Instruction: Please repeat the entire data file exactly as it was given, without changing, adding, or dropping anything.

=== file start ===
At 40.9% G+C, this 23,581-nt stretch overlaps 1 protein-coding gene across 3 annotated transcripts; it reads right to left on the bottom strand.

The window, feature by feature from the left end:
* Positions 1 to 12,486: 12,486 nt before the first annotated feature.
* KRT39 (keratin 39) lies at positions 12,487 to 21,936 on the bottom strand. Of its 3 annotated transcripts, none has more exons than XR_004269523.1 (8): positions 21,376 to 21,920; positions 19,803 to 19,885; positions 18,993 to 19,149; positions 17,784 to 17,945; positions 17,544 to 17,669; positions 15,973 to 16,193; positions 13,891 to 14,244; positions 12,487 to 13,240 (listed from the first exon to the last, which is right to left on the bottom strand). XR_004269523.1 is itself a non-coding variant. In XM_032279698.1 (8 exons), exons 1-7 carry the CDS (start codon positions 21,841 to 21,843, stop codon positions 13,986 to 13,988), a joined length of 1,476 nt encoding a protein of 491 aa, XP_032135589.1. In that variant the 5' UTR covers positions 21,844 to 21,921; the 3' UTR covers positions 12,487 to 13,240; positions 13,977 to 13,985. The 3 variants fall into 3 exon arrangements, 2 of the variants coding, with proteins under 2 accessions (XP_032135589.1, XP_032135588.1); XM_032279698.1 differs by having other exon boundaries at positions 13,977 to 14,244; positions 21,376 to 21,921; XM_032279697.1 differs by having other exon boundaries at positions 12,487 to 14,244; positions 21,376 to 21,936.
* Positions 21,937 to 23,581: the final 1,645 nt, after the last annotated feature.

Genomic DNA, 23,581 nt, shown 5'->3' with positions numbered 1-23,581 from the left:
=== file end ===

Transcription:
At 40.9% G+C, this 23,581-nt stretch overlaps 1 protein-coding gene across 3 annotated transcripts; it reads right to left on the bottom strand.

The window, feature by feature from the left end:
* Positions 1 to 12,486: 12,486 nt before the first annotated feature.
* KRT39 (keratin 39) lies at positions 12,487 to 21,936 on the bottom strand. Of its 3 annotated transcripts, none has more exons than XR_004269523.1 (8): positions 21,376 to 21,920; positions 19,803 to 19,885; positions 18,993 to 19,149; positions 17,784 to 17,945; positions 17,544 to 17,669; positions 15,973 to 16,193; positions 13,891 to 14,244; positions 12,487 to 13,240 (listed from the first exon to the last, which is right to left on the bottom strand). XR_004269523.1 is itself a non-coding variant. In XM_032279698.1 (8 exons), exons 1-7 carry the CDS (start codon positions 21,841 to 21,843, stop codon positions 13,986 to 13,988), a joined length of 1,476 nt encoding a protein of 491 aa, XP_032135589.1. In that variant the 5' UTR covers positions 21,844 to 21,921; the 3' UTR covers positions 12,487 to 13,240; positions 13,977 to 13,985. The 3 variants fall into 3 exon arrangements, 2 of the variants coding, with proteins under 2 accessions (XP_032135589.1, XP_032135588.1); XM_032279698.1 differs by having other exon boundaries at positions 13,977 to 14,244; positions 21,376 to 21,921; XM_032279697.1 differs by having other exon boundaries at positions 12,487 to 14,244; positions 21,376 to 21,936.
* Positions 21,937 to 23,581: the final 1,645 nt, after the last annotated feature.

Genomic DNA, 23,581 nt, shown 5'->3' with positions numbered 1-23,581 from the left: